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Monday, 3 October 2011

Britain’s tiny chimney sweeps

This CBBC Horrible Histories video graphically illustrates the plight of Britain’s child chimney sweeps or ‘climbing boys’. Girls were used to clean chimneys as well as boys, but most of the child sweeps interviewed by the Children's Employment Commissions of Queen Victoria’s reign were boys.

As early as 1803, machines were invented for sweeping chimneys, and societies were set up to promote their use instead of children. Lord Shaftesbury (the 7th earl) spent many years trying to stamp out the use of child sweeps. But for decades, children died after becoming stuck in chimneys, or were burnt, or became ill from the soot, which was cancerous.
Although the Horrible Histories video mentions that using child chimney sweeps was banned in 1864, in fact this law was a ‘dead letter’ and was widely ignored. Shortly after the 1864 Act, in England there were still 2,000 climbing boys aged between five to ten years. It was not until 1875, when Lord Shaftesbury’s Act was passed, that police were given powers to properly regulate the chimney sweeping trade.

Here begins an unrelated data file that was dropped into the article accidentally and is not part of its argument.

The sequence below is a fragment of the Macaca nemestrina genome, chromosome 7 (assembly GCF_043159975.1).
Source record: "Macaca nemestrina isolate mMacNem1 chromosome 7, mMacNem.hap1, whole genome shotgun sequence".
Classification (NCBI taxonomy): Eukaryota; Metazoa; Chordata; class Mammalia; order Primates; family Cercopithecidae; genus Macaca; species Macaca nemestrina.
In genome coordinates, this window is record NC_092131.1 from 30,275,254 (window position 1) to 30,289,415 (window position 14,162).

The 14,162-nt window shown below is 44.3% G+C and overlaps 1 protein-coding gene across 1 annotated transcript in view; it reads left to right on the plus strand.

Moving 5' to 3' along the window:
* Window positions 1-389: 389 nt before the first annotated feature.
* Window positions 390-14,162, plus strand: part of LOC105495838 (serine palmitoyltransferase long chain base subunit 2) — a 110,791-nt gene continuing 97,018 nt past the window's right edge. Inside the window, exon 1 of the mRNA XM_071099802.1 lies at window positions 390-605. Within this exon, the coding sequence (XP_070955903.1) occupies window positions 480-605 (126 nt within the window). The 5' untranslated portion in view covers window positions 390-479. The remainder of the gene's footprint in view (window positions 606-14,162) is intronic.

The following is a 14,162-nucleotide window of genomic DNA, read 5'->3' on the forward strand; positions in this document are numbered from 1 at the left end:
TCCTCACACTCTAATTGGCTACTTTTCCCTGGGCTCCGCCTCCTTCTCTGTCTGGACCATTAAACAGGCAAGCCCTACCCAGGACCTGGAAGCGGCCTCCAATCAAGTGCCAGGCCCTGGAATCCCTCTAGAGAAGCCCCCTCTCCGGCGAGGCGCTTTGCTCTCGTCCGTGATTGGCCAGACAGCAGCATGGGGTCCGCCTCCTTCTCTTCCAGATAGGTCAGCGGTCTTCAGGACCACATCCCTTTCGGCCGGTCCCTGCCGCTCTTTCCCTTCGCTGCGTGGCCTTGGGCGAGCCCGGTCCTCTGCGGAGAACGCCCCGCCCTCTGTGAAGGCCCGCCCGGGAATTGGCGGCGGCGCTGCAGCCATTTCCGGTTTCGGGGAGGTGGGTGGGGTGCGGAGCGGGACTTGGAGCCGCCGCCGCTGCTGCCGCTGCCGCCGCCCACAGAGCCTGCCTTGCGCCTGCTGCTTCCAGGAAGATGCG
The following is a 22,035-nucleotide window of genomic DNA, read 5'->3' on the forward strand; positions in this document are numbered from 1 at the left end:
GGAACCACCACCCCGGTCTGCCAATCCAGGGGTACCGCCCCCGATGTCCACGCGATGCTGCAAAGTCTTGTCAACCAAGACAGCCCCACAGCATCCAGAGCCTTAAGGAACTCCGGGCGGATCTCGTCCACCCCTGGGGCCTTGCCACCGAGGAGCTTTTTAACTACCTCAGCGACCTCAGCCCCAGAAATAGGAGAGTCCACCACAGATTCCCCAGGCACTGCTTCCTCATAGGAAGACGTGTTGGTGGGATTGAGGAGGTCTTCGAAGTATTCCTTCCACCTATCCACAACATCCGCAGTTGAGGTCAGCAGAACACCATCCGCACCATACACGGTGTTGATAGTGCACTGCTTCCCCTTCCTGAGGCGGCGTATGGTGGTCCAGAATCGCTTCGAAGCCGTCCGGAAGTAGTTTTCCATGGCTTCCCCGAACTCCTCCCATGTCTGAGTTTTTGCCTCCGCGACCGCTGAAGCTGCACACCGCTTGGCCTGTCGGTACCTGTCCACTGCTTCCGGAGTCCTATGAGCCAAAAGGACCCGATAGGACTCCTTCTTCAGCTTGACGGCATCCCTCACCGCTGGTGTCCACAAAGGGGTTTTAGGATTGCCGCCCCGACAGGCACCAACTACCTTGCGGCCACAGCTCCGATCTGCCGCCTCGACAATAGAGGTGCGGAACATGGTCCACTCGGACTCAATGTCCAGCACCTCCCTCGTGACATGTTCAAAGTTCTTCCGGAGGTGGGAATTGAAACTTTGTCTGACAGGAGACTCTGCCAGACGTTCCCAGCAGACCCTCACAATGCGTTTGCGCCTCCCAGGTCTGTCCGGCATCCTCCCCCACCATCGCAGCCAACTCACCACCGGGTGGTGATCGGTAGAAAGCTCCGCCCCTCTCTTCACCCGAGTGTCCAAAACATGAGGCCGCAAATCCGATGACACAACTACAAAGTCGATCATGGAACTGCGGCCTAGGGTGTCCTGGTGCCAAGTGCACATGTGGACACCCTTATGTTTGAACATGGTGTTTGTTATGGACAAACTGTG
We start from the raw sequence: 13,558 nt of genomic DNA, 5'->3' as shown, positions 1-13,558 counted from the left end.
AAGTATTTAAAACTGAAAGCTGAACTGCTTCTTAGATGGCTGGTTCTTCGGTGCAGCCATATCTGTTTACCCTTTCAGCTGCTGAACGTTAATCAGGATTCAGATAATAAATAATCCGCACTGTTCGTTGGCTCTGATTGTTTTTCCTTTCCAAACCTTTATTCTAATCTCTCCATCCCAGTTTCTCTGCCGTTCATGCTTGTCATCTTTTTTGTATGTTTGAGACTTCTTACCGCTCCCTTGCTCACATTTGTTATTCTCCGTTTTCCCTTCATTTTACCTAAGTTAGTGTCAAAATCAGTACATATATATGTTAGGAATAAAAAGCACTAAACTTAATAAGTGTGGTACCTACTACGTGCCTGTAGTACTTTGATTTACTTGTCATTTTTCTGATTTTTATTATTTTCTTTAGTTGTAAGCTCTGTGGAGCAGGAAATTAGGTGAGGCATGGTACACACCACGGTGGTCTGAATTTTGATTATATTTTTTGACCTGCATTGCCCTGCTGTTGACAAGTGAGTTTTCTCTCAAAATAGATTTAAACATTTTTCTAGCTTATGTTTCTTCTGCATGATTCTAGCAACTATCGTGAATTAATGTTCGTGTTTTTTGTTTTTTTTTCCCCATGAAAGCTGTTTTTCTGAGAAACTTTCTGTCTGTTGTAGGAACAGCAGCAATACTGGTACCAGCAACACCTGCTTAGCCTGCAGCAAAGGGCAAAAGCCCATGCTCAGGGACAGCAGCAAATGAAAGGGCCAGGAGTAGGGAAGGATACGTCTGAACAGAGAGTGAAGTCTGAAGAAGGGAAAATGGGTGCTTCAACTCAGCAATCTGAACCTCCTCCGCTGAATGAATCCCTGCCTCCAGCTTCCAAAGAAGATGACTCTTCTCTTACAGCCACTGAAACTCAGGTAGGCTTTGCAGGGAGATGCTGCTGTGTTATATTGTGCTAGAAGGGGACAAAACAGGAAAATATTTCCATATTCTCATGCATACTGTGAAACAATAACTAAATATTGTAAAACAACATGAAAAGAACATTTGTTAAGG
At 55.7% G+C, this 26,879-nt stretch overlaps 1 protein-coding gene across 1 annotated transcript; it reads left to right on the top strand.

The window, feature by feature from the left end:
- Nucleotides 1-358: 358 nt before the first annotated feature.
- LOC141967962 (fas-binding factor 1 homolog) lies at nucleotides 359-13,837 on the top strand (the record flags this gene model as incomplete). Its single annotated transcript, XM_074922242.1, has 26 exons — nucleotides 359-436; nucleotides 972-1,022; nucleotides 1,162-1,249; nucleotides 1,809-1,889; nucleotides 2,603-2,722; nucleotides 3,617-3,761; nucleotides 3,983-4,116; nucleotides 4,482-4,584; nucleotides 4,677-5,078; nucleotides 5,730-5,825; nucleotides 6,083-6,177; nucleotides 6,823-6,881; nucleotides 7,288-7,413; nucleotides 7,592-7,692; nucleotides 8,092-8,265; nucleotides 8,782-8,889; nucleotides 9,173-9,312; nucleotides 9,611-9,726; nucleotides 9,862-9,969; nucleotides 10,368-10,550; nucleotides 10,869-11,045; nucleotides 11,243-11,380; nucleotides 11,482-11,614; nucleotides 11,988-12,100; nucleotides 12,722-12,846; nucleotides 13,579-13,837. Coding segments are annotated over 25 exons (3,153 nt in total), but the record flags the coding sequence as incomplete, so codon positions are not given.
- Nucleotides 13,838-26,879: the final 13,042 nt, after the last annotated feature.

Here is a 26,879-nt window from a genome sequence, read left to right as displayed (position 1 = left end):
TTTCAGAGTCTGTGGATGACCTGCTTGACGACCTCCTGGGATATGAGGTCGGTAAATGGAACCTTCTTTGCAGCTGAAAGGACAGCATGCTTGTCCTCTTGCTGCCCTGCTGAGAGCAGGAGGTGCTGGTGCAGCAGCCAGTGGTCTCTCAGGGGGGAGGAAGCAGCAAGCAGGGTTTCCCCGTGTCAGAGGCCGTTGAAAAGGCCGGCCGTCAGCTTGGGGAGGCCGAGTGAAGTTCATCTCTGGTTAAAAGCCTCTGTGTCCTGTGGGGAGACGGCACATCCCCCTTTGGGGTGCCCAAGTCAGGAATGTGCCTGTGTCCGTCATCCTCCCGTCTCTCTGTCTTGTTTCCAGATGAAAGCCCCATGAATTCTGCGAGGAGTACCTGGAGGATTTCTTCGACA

Now, humanitarians such as Jonas Hanway first tried to limit the use of child sweeps in 1788 – almost a century earlier. The Children History Forgot tells the shocking story of why it took so long for society to stop this shameful practice.

A child chimney sweep of the 1860s. John Leech, ‘Pictures of Life and Character’, Punch (Bradbury & Evans, 1863).
Oliver Twist narrowly escapes being apprenticed to a chimneysweep. Illustration by George Cruikshank, Charles Dickens’s The Adventures of Oliver Twist, (Chapman & Hall Ltd, and Henry Frowde, circa 1905).

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